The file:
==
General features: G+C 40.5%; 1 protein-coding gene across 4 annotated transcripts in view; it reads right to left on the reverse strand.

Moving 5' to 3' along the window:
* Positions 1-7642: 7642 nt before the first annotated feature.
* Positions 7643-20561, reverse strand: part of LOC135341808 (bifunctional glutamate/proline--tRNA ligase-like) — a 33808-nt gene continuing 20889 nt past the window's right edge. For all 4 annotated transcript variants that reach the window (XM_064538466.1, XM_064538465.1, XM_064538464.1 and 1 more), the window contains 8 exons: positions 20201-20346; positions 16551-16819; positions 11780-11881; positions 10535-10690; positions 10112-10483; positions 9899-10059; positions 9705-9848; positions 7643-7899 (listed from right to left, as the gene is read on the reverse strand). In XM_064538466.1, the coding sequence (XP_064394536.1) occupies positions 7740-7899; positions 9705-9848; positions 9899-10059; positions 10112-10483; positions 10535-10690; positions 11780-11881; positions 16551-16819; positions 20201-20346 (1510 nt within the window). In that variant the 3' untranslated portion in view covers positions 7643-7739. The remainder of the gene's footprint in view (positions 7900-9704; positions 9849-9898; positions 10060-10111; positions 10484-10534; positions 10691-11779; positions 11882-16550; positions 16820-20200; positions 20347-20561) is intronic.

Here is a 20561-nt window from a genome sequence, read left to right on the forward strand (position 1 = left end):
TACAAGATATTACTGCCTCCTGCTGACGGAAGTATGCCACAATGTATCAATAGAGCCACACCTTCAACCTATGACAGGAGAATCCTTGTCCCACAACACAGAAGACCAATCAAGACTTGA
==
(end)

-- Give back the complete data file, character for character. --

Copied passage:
General features: G+C 40.5%; 1 protein-coding gene across 4 annotated transcripts in view; it reads right to left on the reverse strand.

Moving 5' to 3' along the window:
* Positions 1-7642: 7642 nt before the first annotated feature.
* Positions 7643-20561, reverse strand: part of LOC135341808 (bifunctional glutamate/proline--tRNA ligase-like) — a 33808-nt gene continuing 20889 nt past the window's right edge. For all 4 annotated transcript variants that reach the window (XM_064538466.1, XM_064538465.1, XM_064538464.1 and 1 more), the window contains 8 exons: positions 20201-20346; positions 16551-16819; positions 11780-11881; positions 10535-10690; positions 10112-10483; positions 9899-10059; positions 9705-9848; positions 7643-7899 (listed from right to left, as the gene is read on the reverse strand). In XM_064538466.1, the coding sequence (XP_064394536.1) occupies positions 7740-7899; positions 9705-9848; positions 9899-10059; positions 10112-10483; positions 10535-10690; positions 11780-11881; positions 16551-16819; positions 20201-20346 (1510 nt within the window). In that variant the 3' untranslated portion in view covers positions 7643-7739. The remainder of the gene's footprint in view (positions 7900-9704; positions 9849-9898; positions 10060-10111; positions 10484-10534; positions 10691-11779; positions 11882-16550; positions 16820-20200; positions 20347-20561) is intronic.

Here is a 20561-nt window from a genome sequence, read left to right on the forward strand (position 1 = left end):
TACAAGATATTACTGCCTCCTGCTGACGGAAGTATGCCACAATGTATCAATAGAGCCACACCTTCAACCTATGACAGGAGAATCCTTGTCCCACAACACAGAAGACCAATCAAGACTTGA